Colon Cancer Causes
Similar to any other type of cancer, colon cancer is a multifactorial disease, which means it requires a combination of more than one risk factor to appear. It is usually related to genetics, but other diseases and health conditions might also contribute to the formation of colorectal cancer.
One of the most important risk factors to develop colon cancer is age, as it has been found more prevalent in patients over 50 years old, especially if they have inflammatory bowel diseases, such as Crohn’s disease and ulcerative colitis. Colon cancer is also associated with type 2 diabetes and obesity, and we should pay extra attention when there’s a family history of colon cancer because it has an important hereditary load.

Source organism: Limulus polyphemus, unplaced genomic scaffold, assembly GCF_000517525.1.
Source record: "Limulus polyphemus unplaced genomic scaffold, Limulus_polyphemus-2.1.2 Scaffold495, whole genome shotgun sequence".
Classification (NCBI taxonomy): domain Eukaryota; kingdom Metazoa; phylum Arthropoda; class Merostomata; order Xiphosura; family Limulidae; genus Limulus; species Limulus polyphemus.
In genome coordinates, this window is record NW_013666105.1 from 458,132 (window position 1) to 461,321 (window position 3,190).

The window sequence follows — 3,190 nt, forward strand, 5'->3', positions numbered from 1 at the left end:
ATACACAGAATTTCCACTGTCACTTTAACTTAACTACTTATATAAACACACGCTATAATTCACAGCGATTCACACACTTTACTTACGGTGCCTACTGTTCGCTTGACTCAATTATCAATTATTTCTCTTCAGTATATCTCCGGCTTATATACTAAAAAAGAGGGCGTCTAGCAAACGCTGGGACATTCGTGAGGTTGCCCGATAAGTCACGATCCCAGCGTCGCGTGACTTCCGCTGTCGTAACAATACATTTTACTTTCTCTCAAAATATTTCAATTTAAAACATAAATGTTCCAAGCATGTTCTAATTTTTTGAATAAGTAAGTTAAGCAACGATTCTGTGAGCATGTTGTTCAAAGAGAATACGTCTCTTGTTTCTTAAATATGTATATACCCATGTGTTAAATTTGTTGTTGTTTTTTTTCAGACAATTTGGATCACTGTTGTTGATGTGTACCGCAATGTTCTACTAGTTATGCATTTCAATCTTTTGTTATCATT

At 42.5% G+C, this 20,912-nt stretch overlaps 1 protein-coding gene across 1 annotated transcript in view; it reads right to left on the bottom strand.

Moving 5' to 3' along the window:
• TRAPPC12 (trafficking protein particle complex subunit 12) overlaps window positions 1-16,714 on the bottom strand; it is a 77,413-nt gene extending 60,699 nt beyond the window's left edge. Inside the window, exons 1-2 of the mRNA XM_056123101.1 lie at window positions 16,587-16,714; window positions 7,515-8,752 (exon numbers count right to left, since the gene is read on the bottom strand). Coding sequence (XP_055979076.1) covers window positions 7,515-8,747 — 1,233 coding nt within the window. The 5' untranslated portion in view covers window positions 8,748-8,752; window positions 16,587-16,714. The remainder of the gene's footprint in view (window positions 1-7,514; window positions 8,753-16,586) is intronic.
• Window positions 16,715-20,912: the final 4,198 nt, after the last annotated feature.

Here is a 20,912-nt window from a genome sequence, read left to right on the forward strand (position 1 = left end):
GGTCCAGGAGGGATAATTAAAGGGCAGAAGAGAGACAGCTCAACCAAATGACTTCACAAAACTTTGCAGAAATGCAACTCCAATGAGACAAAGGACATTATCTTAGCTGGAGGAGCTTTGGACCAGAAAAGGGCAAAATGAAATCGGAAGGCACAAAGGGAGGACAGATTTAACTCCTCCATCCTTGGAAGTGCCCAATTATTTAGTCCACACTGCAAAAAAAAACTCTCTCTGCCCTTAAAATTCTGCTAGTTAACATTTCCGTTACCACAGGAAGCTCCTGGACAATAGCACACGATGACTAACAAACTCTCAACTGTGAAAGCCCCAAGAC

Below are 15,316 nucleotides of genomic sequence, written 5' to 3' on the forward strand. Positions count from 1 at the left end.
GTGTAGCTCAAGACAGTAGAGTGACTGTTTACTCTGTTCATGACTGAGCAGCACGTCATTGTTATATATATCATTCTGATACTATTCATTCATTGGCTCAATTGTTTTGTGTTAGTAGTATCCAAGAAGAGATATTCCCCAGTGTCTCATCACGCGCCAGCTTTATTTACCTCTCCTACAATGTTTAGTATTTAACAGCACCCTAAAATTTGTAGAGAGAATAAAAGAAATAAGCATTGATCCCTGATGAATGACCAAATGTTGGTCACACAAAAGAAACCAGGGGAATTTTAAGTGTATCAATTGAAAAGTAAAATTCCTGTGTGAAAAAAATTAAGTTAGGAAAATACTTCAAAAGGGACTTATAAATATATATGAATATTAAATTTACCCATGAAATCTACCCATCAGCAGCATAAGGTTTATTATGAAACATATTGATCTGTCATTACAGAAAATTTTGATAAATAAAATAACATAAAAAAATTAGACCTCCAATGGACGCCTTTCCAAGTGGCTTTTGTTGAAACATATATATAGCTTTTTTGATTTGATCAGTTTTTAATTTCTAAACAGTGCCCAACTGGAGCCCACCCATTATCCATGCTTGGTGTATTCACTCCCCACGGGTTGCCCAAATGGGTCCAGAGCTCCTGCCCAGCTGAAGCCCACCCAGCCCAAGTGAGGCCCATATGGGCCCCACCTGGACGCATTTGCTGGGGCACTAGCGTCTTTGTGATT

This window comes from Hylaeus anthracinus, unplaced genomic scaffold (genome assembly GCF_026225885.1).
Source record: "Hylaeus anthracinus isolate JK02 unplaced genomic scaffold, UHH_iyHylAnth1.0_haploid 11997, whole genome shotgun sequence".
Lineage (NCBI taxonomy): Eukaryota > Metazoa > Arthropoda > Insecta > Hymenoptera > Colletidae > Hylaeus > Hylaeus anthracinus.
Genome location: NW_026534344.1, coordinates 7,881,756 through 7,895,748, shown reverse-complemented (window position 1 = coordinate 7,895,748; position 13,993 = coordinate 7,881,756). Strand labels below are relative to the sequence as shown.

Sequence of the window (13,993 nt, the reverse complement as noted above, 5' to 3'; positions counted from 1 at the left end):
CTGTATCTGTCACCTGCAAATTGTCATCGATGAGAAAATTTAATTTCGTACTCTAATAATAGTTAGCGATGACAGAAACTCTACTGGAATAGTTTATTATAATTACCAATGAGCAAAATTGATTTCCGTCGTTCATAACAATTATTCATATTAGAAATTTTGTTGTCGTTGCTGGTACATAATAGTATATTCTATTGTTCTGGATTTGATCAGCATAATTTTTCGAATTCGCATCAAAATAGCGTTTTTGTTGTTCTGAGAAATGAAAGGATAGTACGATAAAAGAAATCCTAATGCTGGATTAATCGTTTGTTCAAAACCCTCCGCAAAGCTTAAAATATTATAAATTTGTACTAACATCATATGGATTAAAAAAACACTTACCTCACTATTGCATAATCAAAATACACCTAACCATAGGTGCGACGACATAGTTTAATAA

Colonic polyps are also associated with colon cancer. Polyps are abnormal tissue growths in the linings of the large intestines. They are likely caused by chronic constipation, and there are many types of polyps depending on the cells and structure they have. Almost every case of colon cancer starts with polyps, but many patients have them without developing colon cancer. There’s a higher risk if you have larger polyps or too many of them.